Some basic stuff
git clone, from a developer point of view, you'll want to work on the code that you just cloned. So GIT gives you a "working tree" to work upon. It's called a tree because it resembles one when you consider all the commits and branches you made and put on a graph.
The cloned repository is called non-bare repository. To create a non-bare repository, you do a simple
git init - which is what the original programmer did to start tracking the cloned code with GIT. You could also clone it into a bare repository but the details and usefulness of it should be an answer of its own in a proper question regarding it.
A bare repository does not contain a working tree. It is only meant to store your code - a server for code managed by GIT, if you prefer. To create a bare repository, you do a simple
git init --bare name_of_repository.git. It will create a directory named name_of_repository.git containing all the needed files by GIT. The git extension is just a convention used; it isn't required and could be anything or nothing at all.
There is something like a pointer in GIT that is called HEAD. It points to the latest commit that is active in the branch you work on, be it a bare or a non-bare repository.
Branches are like 'different copies' of the code you just pulled from a remote repository (that might have different modifications or not). It has whatever names the developer thought to be proper. They are useful because you can work on different functions or fix different problems without worrying about the current code being developed by you or others. Later, you can always merge everything into the main branch - usually master - and then delete those merged branches that are not necessary anymore.
GIT tries its best to avoid problems between versions of files of different locations or branches. So he won't allow you to
git push in some cases it determines to be chaotic to say the least. GIT is never wrong because it asks you to check, change or force what you are doing. So any error won't be GIT's fault but yours only.
Understanding the situation
Let's consider the following:
- The A repository is a bare repository. Both B and C repositories are non-bare repositories. This means A has no working directory and is used for storage only. B and C are used for work you need to do.
- Generally speaking, you (usually) have branches. Normally a beginner will not create branches because he is learning and might not even know about branches yet - even though they are useful for many reasons. So he will almost always be on a 'master' branch - the default branch.
That being said, let's say you modify some files in B. You do
git commit as many times you want and even a
git push at the end. Or you don't do anything at all. But you are on master branch.
Later on, you modify files in C. And you do commit and tries to push to A. Remember: you are on master branch of C. The
git push works!
Then, you try pushing C to B as well. It doesn't work.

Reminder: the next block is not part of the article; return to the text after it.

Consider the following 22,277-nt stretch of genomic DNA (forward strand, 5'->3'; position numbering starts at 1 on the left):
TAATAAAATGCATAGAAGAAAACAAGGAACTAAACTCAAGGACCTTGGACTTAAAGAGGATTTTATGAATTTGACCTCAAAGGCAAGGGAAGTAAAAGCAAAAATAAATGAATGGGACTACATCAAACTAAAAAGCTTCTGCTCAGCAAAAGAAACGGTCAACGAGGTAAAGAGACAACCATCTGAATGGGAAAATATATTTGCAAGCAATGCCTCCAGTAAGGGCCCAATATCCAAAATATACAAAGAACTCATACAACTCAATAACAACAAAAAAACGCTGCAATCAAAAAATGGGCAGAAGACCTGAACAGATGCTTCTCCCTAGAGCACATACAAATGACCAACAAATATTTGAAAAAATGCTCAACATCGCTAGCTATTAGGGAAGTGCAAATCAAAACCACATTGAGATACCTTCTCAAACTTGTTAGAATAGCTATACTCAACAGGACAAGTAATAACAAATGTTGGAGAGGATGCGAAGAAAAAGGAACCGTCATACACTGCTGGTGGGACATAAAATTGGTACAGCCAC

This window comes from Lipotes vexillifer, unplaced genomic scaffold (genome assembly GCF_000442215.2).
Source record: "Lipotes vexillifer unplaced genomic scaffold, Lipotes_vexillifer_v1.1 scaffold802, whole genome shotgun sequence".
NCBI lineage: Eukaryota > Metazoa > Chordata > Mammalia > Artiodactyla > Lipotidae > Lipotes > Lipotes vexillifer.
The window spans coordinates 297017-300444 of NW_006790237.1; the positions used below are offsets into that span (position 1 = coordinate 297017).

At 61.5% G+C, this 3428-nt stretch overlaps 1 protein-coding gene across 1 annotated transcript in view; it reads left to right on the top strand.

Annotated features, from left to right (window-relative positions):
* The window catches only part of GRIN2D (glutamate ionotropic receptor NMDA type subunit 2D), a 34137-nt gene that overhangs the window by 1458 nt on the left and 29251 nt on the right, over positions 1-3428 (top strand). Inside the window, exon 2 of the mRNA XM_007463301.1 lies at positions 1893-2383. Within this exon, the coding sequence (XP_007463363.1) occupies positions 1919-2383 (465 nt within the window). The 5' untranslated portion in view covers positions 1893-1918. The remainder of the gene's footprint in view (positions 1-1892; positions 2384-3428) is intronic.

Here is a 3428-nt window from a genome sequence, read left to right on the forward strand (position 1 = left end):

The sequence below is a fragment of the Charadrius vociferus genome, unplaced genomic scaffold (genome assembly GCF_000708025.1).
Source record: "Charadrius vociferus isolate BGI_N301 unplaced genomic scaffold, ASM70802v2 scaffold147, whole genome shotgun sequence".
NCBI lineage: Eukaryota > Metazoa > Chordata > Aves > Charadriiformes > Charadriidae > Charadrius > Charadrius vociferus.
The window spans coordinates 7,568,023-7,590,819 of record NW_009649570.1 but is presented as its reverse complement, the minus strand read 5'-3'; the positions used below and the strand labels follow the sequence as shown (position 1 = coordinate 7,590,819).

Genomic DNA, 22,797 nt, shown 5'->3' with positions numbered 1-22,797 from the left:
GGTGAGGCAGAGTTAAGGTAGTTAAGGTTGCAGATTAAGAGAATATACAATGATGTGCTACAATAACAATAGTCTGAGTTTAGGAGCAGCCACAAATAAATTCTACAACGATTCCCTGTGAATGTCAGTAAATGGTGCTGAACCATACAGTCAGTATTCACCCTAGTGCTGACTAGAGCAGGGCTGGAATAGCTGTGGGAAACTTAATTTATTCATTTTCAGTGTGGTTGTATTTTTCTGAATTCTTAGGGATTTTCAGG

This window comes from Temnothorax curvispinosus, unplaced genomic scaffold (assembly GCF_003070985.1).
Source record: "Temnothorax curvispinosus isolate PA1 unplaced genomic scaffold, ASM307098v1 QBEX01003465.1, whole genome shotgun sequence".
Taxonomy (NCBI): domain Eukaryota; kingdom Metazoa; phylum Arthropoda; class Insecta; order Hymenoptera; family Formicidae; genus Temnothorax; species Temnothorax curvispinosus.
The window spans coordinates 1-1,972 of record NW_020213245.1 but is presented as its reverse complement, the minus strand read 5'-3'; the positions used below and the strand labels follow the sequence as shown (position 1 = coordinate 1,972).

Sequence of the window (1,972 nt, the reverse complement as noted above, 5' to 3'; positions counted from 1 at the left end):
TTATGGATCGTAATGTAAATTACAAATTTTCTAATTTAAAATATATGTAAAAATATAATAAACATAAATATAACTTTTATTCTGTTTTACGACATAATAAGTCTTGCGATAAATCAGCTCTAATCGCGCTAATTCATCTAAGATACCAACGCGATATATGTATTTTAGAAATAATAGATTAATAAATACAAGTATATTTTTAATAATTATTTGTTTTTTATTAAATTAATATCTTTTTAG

Result: GIT will (not) literally scream, warning about the fact you are trying to defile (update) the master branch of the non-bare repository B which its HEAD points to another commit! If he lets you do the push, you will mess the history tracked by GIT on repository B. It won't know what happened to B anymore! You might even overwrite modification on that branch with the same name residing on B! So no, you can't push to B from C if both are non-bare repositories!
What now?! Will my world end like this?! What could the great I have done?! How possibly could GIT ignore his master's wishes?! This is pure heresy!
1 - Have two branches on B - the master and a temporary one. And make the head points to the temporary branch. Example:
cd B # change to B's working directory
git branch temp # create 'temp' branch
git checkout temp # change from master branch to branch temp
2 - Now, move to C working directory (wd for short) and pull with the contents of B. Note that I'm considering that B is a remote of C (as you have mentioned in your case):
cd ../C # change to C's working directory
git pull B master # pulls B's modifications to C
3 - Modify your files in C. Note that you are on C's master branch. Then, after committing modifications of C, push it to B's master:
git push B master # pushes C's mods to B's master branch
4 - Now go back to B wd and make the HEAD point back to the master branch:
cd ../B # change to B's working directory
git checkout master # change from temp branch to branch master
5 - You can delete the temporary branch if you won't be using it anymore:
git branch -d temp # delete branch temp
6 - If you are doing new modifications in C, you don't need to do both steps 4 and 5. If you do, any time you wish to do modifications in C, you will need to do both steps 1 and 2 beforehand.
And this solves your issue! Probably...
Clarifications & Reinforcements
git branch name_of_the_branch creates a new branch;
git checkout name_of_the_branch makes the HEAD points to this new branch;
git checkout -b name_of_the_branch creates a branch and makes the HEAD point to it in one single command. I used the longer method because you should know the longer method as well;
- as said previously, don't delete the branch if you are gonna use it later on. But I do recommend doing so to avoid problems with temporary branches in both repositories while pulling/pushing or even merging. Create the temporary branch as needed basis - quite easy with terminal history - and delete it afterwards;